Tag Archives: techniques

Feel Good

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     I’ve started a new image and a new process. I’m drawing Optimus Prime! The beginning is easy; I start out with a basic wireframe style sketch to get the pose right, then fill in and make his basic shapes. A trick I picked up from my more technical design friends is to get a couple of shape stencils. These things are awesome!

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The stencil was a wise $5 investment

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       Once again the equipment given to me by Westwood College has been an enormous help. I’ve already laid down my lines, now I simply began to shade in my shapes with my prismacolor markers. Think of these surfaces as a collection of individual cubes. Pick your lighting source and direction. Shade accordingly.

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Finish allof one color, then work the next

      So far so good. To make sure I’m doing a good job at the colors, I have a test pad for my blends. After all, they need to compliment each other…

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Something metallic to reference light sources

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     Finally its time for the middle area. I decided against the chrome look and went for a flat metallic feel.

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That's just prime!

     Anyway, that’s my quick drawing of Optimus. I think I have a drawing of the Mighty Orbots in me soon. We’ll see…

The Wall of Why

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     Listening to Sugar Ray while sitting in my art room drinking shots.  How old school is that? I’m actually adding my shadow layer now. Since shadows are never actually black (unless you’re that feeb, batman), I try to pick a color that’s on the far end range of the neutral skin tone I chose. Also, an overall warmth will be a part of this image so instead of a cooler version I went with a reddish brown.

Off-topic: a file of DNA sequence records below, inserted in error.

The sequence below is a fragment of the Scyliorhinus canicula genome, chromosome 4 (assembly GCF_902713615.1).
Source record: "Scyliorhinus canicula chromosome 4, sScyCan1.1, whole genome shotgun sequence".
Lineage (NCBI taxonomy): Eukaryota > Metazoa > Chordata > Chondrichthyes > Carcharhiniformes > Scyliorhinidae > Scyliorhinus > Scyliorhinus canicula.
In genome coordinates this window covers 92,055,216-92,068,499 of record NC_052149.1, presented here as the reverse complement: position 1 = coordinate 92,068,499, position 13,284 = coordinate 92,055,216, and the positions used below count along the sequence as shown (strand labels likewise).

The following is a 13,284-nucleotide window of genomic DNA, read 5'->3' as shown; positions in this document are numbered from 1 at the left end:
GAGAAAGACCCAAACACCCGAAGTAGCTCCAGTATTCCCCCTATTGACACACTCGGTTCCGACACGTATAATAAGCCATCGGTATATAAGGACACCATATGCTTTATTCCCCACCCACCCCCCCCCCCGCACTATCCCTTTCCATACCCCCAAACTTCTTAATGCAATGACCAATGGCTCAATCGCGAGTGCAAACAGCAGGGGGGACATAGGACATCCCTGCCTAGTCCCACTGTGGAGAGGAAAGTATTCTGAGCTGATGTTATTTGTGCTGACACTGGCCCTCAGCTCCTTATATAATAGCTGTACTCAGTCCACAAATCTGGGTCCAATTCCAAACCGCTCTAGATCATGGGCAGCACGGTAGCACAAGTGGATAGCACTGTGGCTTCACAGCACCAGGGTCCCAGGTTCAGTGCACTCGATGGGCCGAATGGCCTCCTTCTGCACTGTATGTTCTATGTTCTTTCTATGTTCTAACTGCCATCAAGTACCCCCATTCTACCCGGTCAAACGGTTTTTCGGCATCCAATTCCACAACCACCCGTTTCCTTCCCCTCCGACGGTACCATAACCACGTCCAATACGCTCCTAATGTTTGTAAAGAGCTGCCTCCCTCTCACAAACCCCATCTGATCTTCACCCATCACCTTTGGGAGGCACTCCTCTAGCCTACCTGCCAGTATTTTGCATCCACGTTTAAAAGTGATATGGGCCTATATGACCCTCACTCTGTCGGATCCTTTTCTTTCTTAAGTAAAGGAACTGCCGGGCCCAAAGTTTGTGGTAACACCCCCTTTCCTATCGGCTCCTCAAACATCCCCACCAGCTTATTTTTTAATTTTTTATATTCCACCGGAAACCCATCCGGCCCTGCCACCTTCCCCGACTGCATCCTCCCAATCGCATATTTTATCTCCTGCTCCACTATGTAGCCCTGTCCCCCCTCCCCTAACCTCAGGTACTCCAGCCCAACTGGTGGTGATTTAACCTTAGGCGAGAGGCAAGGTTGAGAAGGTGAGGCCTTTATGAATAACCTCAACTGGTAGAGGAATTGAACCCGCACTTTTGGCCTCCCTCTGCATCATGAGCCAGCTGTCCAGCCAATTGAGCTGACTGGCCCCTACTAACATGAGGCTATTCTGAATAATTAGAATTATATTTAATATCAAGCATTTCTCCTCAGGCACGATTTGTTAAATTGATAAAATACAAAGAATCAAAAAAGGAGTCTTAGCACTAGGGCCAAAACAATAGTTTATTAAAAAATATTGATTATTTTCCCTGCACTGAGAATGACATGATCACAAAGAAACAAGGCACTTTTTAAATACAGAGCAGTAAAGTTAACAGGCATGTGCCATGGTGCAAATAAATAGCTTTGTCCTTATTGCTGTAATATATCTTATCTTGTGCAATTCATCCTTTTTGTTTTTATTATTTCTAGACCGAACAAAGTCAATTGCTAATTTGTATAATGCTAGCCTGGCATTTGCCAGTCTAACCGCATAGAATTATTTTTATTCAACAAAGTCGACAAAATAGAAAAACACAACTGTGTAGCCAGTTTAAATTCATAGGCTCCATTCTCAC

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     I’ll admit that I have no real preference as to where I start my shading process. I’m sure there’s probably a very technical reason for it; to me it simply feels right. Lately I’ve been reading about how digital art seems “soulless” to some. As a personal choice I try not to completely smooth out my shadows and layers of color. I actually like my stuff a little rough! Again no true reason for it, other than it appeals to me. Could it be that I’m starting to develop my own style?…

Maliciously Innocent

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      Some of you may have noticed that my workflow on this image has been a little bit different. I started with my sketch and didn’t bother to clean up my linework at ALL. I even laid my colors down on one layer. What gives?

      I’m trying to show you guys that there’s more than one way to get the job done. A lot of people will try to convince you that there’s only one and its theirs. But you honestly have to try different techniques!  For me, my style is an amalgam of all of my influences; sci fi, comic books, anime and porn. Yes porn.

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does it show?

        You may have other graphic styles influencing you. Go for it! It’s okay to copy someone else’s style when you’re starting out, but eventually you will notice that you admire bits and pieces of a lot of artists.

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       You may have noticed that I brushed my flat colors in then used my burn and dodge tools to get tonal range on the skin.I’m not going for realism here, more of a cartoon style effect. Later I’ll add shadows and highlights with a soft brush set at about 20% opacity. I used this on the leather and her cleavage and got a pretty good effect.

     Don’t be afraid to experiment. It may not always work out, but it will always pay off.

Taking steps

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for smudging, I built my own brush

 

Since I’m starting to get ” how to” questions, I hope these pic that I’ve made will help. For shading I never use the dodge or burn tool, preferring instead to use smudging. With about 52% opacity on the tool I get a fairly sketchy look. To me it feels more like actual drawing that way. I used to until recently lay down the mid tone first, then add the shadow or highlight later. nowadays I start from the darkest. I do this by squinting at my subject and dividing the lighting into three layers.

when I need an inbetween color I take my brush tool reduce its hardness to zero, opacity to 34% and slowly add a bit of each color until I get the one I need. Its hard to explain, but if you look at my piece called Baklumps you should see an example of the technique in the corner of that pic.